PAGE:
By Paul Eckert
Myanmar State Counselor Aung San Suu Kyi on Monday called for more patience and a new strategic vision to build a peace framework to end decades of civil war pitting the national army against more than a dozen ethnic armies in the Southeast Asian nation.
Aung San Suu Kyi, Myanmar’s de facto leader and foreign minister, made the appeal after the third round of the 21st-Century Panglong Conference in Naypyidaw concluded with 14 agreements in principle, adding to 37 points of accord reached at the previous peace talks session in May 2017.
“We found that with some points at the conference agreement could be reached, but some could not. All groups participating in the session have different histories and dreams. There are big challenges in this process that require patience and will take time to achieve agreement,” the domestic media outlet Democratic Voice of Burma quoted her as saying the capital Naypyidaw.
“To reach agreement on the security sector is important in the peace-making process because it is essential to become a perfect Union peace agreement,” she added. “To achieve that situation, we need to try by boldly reconsidering our political framework, structure and design.”
Aung San Suu Kyi, speaking in her role as chairwoman of the National Reconciliation and Peace Center (NRPC), did not elaborate on what a new framework would look like.
Of the 14 basic principles agreed by the 700 delegates over six days, seven covered social issues, four were in the political sector, one involved the economy, and two addressed land matters, local media reports said.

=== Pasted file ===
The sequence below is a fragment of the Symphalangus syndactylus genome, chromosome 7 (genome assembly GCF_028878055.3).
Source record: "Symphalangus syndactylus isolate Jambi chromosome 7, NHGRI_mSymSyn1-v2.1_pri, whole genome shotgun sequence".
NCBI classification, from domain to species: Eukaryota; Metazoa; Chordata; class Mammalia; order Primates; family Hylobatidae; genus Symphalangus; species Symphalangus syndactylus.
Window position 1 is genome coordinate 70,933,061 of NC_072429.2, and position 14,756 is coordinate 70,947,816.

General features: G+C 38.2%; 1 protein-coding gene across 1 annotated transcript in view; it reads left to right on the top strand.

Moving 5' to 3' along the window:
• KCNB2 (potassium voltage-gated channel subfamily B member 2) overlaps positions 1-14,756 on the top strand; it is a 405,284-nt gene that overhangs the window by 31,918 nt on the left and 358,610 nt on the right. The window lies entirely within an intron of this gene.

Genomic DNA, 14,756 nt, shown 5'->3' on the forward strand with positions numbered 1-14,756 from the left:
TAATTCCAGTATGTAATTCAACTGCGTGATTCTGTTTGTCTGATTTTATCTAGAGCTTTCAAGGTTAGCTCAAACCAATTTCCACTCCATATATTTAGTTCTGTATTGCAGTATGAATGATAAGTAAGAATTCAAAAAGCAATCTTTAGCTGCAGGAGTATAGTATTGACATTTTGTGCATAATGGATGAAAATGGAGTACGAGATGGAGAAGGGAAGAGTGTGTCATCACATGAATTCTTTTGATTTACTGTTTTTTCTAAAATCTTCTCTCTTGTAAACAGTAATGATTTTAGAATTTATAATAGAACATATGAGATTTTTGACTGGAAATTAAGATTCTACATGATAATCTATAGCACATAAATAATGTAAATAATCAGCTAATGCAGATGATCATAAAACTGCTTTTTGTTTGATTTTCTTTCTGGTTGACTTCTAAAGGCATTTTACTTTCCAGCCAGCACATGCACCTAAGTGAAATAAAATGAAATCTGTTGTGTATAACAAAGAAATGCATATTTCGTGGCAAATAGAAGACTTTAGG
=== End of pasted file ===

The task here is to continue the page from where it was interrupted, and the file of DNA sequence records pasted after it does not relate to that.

No agreement was reached in the security sector, where the powerful national military and the ethnic militias remain at odds, the reports said.
“Our conference is not stopping, it is not reversing; it is moving forward with great difficulty,” Aung San Suu Kyi was quoted by The Irrawaddy, an online news outlet.
During the talks last week, On Thursday, Aung San Suu Kyi met on the sidelines of the peace conference with the leaders of the Northern Alliance, a coalition of militias based along the China-Myanmar border who have not signed the October 2015 National Ceasefire Agreement that formed the foundation of the talks.
Members of the Northern Alliance — United Wa State Army (UWSA), Kachin Independence Army (KIA), Shan State Progress Party/Shan State Army (SSPP/SSA), and the National Democratic Alliance Army (NDAA-Mongla group) – attended peace talks as observers and met Aung San Suu Kyi.
Some ethnic armed groups have continued to battle Myanmar forces in their quest for a federal democratic union in the country with a constitutional guarantee for a certain degree of autonomy for ethnic minorities. Fighting has raged in regions along Myanmar’s border with China for much of 2018.
Aung San Suu Kyi has made peace and national reconciliation between Myanmar’s ethnic armed groups and government forces a priority of her civilian National League for Democracy (NLD) government, trying with limited success to build on the cease-fire signed under her predecessor government.
She held the first round of the peace conference in late August 2016, five months after the NLD came to power. The second round of talks was held in May 2016.
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